Bishop Burbidge celebrates Feast of the Assumption

First slide
First slide
Previous Next

Bishop Michael F. Burbidge said there are moments in life when we need God’s reassurance and consolation more than ever.

“In light of recent revelations and events within our church, it seems to be one of those moments,” Bishop Burbidge said during his homily Aug. 15 on the Feast of the Assumption at the Cathedral of St. Thomas More in Arlington.

The Bishop said that in a reflection on today’s readings, Pope Francis focused on struggle and resurrection. The Holy Father points to the passage from the Book of Revelation that presents the vision of the struggle between the woman and the dragon.

“The figure of the woman represents the church,” Bishop Burbidge said. “On one hand, glorious and triumphant — associated with the glory of the Lord. On the other, painful and toiled. 

“Throughout history, and certainly in the present day, the church struggles through the challenges, which the conflict between God and the evil one brings,” Bishop Burbidge said. “We must face this struggle here and now.”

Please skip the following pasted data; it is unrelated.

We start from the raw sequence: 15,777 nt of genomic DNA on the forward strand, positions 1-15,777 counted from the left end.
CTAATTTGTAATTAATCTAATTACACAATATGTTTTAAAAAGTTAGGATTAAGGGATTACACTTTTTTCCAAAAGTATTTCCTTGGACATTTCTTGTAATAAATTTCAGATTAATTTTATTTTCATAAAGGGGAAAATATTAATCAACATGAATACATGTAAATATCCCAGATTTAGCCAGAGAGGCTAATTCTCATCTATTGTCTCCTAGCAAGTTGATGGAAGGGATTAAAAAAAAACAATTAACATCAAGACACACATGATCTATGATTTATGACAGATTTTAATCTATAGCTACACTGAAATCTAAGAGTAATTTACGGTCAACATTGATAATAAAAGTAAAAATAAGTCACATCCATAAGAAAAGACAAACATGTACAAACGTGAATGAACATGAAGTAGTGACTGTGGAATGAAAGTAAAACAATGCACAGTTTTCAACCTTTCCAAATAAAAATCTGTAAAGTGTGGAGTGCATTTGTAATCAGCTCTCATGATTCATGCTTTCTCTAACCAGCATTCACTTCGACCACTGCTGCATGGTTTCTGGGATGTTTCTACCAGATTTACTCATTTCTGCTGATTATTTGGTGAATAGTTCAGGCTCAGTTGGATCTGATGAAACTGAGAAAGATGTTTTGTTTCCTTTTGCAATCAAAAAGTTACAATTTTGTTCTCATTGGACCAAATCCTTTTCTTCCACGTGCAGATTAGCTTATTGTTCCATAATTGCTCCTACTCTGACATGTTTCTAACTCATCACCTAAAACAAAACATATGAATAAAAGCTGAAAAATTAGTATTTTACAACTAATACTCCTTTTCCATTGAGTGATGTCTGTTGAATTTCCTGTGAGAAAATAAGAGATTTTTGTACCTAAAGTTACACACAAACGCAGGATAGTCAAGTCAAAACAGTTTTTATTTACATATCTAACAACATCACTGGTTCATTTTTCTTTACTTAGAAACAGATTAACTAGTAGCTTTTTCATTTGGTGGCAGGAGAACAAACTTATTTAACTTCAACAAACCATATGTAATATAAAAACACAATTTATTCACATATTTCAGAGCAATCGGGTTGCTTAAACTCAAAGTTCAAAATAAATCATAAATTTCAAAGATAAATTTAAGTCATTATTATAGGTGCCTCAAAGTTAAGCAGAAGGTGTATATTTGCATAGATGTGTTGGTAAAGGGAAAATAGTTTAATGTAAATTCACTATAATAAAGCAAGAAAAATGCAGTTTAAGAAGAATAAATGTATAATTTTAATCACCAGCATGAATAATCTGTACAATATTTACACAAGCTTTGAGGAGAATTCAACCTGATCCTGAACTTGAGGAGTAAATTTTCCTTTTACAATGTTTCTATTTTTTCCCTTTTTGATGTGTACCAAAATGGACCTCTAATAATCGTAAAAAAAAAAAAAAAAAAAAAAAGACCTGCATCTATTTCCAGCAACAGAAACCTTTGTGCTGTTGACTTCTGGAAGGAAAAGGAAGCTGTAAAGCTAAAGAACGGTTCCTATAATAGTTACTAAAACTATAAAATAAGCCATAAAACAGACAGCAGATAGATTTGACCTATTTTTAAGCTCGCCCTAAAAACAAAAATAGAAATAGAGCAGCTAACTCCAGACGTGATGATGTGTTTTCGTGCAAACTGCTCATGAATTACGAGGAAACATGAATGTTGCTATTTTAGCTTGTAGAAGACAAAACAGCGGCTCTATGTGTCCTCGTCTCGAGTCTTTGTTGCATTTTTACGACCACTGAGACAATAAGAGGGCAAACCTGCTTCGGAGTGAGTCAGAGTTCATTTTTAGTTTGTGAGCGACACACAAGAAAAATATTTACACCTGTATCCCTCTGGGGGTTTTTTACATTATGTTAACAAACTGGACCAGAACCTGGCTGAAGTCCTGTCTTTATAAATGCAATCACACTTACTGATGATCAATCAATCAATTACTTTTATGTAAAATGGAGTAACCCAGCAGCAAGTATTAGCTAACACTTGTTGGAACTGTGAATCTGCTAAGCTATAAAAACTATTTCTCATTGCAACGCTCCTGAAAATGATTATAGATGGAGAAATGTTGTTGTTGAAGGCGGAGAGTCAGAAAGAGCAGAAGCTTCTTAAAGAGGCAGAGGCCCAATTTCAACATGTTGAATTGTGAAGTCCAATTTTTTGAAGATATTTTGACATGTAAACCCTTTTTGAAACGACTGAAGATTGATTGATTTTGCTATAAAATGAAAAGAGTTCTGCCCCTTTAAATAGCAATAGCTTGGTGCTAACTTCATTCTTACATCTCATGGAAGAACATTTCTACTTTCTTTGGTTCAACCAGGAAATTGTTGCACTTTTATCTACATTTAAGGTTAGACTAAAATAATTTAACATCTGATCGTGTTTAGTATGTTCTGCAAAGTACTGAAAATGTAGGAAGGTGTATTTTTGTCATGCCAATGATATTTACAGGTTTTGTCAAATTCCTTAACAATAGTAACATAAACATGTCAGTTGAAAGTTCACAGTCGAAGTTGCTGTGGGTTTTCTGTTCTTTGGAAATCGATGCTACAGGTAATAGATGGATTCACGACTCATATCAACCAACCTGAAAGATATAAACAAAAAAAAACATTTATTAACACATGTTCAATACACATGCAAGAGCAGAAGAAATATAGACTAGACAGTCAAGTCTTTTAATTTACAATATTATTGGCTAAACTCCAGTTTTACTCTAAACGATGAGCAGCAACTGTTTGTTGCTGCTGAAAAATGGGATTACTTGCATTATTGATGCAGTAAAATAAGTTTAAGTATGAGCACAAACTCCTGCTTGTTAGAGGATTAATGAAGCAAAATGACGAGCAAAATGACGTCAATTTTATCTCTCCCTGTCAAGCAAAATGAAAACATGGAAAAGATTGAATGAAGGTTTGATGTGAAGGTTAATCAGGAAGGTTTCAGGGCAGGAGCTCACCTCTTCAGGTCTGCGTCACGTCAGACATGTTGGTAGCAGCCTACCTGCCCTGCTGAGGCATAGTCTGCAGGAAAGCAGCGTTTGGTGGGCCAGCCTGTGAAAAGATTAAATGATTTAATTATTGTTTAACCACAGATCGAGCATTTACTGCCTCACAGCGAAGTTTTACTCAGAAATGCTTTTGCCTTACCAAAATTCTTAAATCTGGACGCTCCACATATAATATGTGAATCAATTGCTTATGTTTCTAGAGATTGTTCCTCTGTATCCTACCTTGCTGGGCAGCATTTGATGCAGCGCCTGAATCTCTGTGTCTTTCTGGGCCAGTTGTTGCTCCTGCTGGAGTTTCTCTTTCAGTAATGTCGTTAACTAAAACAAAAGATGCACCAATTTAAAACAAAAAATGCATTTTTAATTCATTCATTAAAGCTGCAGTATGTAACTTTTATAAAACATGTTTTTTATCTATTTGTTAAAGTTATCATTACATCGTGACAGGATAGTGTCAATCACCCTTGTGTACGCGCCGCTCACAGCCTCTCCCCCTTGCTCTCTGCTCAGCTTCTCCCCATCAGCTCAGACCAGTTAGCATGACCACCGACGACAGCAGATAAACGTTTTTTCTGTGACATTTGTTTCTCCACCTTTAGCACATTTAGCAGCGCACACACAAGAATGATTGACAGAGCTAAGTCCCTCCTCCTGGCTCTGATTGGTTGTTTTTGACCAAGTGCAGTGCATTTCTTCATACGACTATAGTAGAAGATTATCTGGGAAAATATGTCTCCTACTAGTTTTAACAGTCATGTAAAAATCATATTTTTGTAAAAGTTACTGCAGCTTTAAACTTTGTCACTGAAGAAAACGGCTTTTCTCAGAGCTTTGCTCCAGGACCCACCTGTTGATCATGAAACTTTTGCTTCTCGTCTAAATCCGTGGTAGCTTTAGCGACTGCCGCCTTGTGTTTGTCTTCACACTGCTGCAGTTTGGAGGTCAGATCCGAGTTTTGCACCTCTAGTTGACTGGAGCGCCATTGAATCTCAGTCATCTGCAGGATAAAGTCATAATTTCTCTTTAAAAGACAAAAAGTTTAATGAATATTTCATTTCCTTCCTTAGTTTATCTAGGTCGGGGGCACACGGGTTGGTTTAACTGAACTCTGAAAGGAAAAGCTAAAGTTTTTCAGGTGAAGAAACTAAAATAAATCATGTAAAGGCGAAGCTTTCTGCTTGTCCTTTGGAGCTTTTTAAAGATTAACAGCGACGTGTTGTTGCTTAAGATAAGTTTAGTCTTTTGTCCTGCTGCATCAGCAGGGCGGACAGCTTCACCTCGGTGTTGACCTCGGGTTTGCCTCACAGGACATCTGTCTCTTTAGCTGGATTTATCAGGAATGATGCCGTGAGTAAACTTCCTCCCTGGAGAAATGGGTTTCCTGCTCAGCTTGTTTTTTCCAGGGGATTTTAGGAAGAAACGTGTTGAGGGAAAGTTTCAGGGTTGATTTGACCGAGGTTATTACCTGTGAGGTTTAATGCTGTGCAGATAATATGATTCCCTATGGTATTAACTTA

The Bishop said it is important to remember a beautiful insight from Pope Francis in which  he says, “Mary has, of course, already entered once and for all into heavenly glory but that does not mean she is distant from us. Mary accompanies us and sustains and strengthens us in our fight against evil forces.”

“I think today is a good day to renew our promise to pray daily the holy rosary seeking the help and protection of Our Blessed Mother,” the Bishop said. “Not only would this honor Mary, it will be a great gift to our church, especially at this time.

“St. Paul speaks to us today about the Resurrection, Christ’s victory over evil, sin, suffering and even death itself,” Bishop Burbidge said. “God has triumphed and Mary’s Magnificat in today’s Gospel sings of his greatness: ‘He has cast down the mighty from their thrones and has lifted up the lowly.’”

“As we unite ourselves to Christ, we share in his victory here and now especially in the celebration of the Eucharist. But our ultimate goal is to share his victory forever in heaven.

“Our Blessed Mother shows us how to be attentive to the things above: magnify the Lord’s will in your life, not your own; listen and respond to His Word; and entrust your needs and the needs of the church and those you love to his divine assistance for with God all things are possible.”

 

© Arlington Catholic Herald 2018